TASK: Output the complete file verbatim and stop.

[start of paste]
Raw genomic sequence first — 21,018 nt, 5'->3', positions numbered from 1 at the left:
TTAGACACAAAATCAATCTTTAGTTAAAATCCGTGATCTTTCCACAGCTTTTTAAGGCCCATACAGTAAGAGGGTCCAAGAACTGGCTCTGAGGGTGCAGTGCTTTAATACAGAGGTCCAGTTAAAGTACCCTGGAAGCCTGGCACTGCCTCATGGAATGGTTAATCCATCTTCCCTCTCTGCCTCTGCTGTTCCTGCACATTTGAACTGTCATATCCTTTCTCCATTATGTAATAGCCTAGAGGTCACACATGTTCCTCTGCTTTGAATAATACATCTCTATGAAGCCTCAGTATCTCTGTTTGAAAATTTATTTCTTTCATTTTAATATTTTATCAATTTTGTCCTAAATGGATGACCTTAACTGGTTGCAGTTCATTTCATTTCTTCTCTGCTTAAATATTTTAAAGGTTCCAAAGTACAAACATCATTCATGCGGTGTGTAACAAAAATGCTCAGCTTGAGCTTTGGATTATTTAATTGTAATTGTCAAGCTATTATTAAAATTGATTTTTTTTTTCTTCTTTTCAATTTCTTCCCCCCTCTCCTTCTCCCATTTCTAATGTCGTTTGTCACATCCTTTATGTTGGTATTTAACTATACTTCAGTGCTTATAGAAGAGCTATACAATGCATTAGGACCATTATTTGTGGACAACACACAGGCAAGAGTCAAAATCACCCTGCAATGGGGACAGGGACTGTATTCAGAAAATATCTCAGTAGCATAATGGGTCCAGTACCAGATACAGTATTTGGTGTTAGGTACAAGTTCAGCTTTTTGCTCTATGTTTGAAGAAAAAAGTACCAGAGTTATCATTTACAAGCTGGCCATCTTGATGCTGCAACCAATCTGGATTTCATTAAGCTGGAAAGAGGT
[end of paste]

Raw genomic sequence first — 21,018 nt, 5'->3', positions numbered from 1 at the left:
TTAGACACAAAATCAATCTTTAGTTAAAATCCGTGATCTTTCCACAGCTTTTTAAGGCCCATACAGTAAGAGGGTCCAAGAACTGGCTCTGAGGGTGCAGTGCTTTAATACAGAGGTCCAGTTAAAGTACCCTGGAAGCCTGGCACTGCCTCATGGAATGGTTAATCCATCTTCCCTCTCTGCCTCTGCTGTTCCTGCACATTTGAACTGTCATATCCTTTCTCCATTATGTAATAGCCTAGAGGTCACACATGTTCCTCTGCTTTGAATAATACATCTCTATGAAGCCTCAGTATCTCTGTTTGAAAATTTATTTCTTTCATTTTAATATTTTATCAATTTTGTCCTAAATGGATGACCTTAACTGGTTGCAGTTCATTTCATTTCTTCTCTGCTTAAATATTTTAAAGGTTCCAAAGTACAAACATCATTCATGCGGTGTGTAACAAAAATGCTCAGCTTGAGCTTTGGATTATTTAATTGTAATTGTCAAGCTATTATTAAAATTGATTTTTTTTTTCTTCTTTTCAATTTCTTCCCCCCTCTCCTTCTCCCATTTCTAATGTCGTTTGTCACATCCTTTATGTTGGTATTTAACTATACTTCAGTGCTTATAGAAGAGCTATACAATGCATTAGGACCATTATTTGTGGACAACACACAGGCAAGAGTCAAAATCACCCTGCAATGGGGACAGGGACTGTATTCAGAAAATATCTCAGTAGCATAATGGGTCCAGTACCAGATACAGTATTTGGTGTTAGGTACAAGTTCAGCTTTTTGCTCTATGTTTGAAGAAAAAAGTACCAGAGTTATCATTTACAAGCTGGCCATCTTGATGCTGCAACCAATCTGGATTTCATTAAGCTGGAAAGAGGT